Russia Suffering 'Devastating Losses' Among Junior Ranking Officers—U.K.

Russia has "likely" suffered "devastating losses" among its mid and junior ranking officers in Ukraine as they have been pushed into the front line, the British Ministry of Defence said in its latest update on the conflict in the war-torn country.

British intelligence claims that Russia's mid and junior ranking officers are taking the brunt of the ongoing attacks in the southeastern areas of Ukraine, as brigade and battalion commanders are put in "harm's way because they are held to an uncompromising level of responsibility for their units' performance."

"Similarly, junior officers have had to lead the lowest level tactical actions, as the army lacks the cadre of highly trained and empowered non-commissioned officers (NCOs) who fulfill that role in Western forces," the ministry said.

Newsweek has reached out to Russia's defense ministry for comment. The claim that many young Russian officers have been killed hasn't been independently verified.

The death of many young Russian officers may mean there's a lack of junior leaders available to guide the Battalion Tactical Groups (BTGs), which are being reconstituted in Ukraine from the survivors of different units scrambled by the Ukrainian counter-offensive.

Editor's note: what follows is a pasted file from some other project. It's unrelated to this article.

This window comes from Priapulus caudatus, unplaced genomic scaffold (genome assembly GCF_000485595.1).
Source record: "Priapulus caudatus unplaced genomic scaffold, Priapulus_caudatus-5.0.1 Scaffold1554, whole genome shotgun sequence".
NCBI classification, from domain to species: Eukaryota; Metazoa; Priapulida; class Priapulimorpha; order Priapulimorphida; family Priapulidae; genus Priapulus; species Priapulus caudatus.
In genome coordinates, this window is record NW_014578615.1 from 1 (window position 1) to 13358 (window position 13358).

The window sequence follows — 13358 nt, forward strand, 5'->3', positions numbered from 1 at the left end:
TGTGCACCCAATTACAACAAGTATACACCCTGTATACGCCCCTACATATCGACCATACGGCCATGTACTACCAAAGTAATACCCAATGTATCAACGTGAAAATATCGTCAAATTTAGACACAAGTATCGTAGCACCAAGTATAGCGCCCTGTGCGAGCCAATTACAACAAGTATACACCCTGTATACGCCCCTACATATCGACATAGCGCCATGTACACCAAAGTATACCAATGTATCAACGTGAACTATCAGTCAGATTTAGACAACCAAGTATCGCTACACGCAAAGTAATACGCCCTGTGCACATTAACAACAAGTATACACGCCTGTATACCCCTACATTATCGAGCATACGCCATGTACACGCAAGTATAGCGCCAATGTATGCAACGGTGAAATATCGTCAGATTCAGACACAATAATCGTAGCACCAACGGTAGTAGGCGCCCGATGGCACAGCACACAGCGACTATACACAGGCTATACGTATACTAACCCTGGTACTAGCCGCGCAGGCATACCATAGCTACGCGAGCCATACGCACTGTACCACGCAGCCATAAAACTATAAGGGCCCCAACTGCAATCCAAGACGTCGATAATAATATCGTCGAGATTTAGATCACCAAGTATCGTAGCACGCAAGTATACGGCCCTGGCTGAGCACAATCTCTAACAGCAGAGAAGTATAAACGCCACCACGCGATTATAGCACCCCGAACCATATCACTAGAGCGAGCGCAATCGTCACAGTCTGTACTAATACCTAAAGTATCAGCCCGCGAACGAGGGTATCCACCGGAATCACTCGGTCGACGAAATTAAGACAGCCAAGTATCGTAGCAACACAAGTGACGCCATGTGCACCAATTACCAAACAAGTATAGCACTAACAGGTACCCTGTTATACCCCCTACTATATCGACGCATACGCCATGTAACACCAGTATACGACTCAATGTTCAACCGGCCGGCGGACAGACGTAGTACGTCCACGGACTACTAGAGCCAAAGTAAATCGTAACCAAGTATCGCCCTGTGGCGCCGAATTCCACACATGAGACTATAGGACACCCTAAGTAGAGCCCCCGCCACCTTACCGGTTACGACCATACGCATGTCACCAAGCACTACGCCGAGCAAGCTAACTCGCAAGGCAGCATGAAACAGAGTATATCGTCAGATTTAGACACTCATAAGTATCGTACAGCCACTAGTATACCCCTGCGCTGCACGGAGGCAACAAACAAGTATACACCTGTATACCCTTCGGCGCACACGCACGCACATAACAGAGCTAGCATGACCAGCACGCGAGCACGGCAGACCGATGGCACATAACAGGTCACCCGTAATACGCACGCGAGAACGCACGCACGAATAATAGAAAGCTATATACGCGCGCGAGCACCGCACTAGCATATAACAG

The Ministry of Defence concluded that these losses will likely exacerbate the "ongoing problems" within the Russian army, which has struggled with an antiquated, inflexible structure of command and control, and was crippled by the use of decrepit equipment.

With so many among the younger generation of officers now probably gone, it's unlikely that the Russian army will be modernizing itself any time soon, according to the ministry.

Losing a large amount of young officers could also cause a decline in morale among Russian troops, which has reportedly already been low for weeks.

Since the beginning of the war on February 24, Russian soldiers have been said to have been caught by surprise by the harshness of the Ukrainian response to the Russian occupation, which they expected to be a warm welcome. Troops were said to be affected by frostbite and a lack of supply, and poor discipline was reported to be seeping through the Russian ranks.

"With multiple credible reports of localized mutinies amongst Russia's forces in Ukraine, a lack of experienced and credible platoon and company commanders is likely to result in a further decrease in morale and continued poor discipline," the Ministry of Defence said.

Ukrainian armed forces claim Russia has lost over 30,000 troops since the beginning of the conflict, while in mid-May the Ministry of Defence said Moscow had lost a third of the troops initially deployed to Ukraine. The Kremlin has so far only admitted to the loss of about 1,500 troops.

Russia Ukraine death troops
Members of a Ukrainian civil-military cooperation team (CIMIC) move the bodies of Russian soldiers from a refrigerated rail car on May 24, 2022, in Kharkiv, Ukraine. Some 80 corpses of Russian troops killed during fighting in towns near Kharkiv were temporarily removed from the train and placed in fresh body bags, as team members collected evidence for identification of the bodies and possible repatriation to Russia, pending the resumption of bilateral talks between the two waring countries. John Moore/Getty Images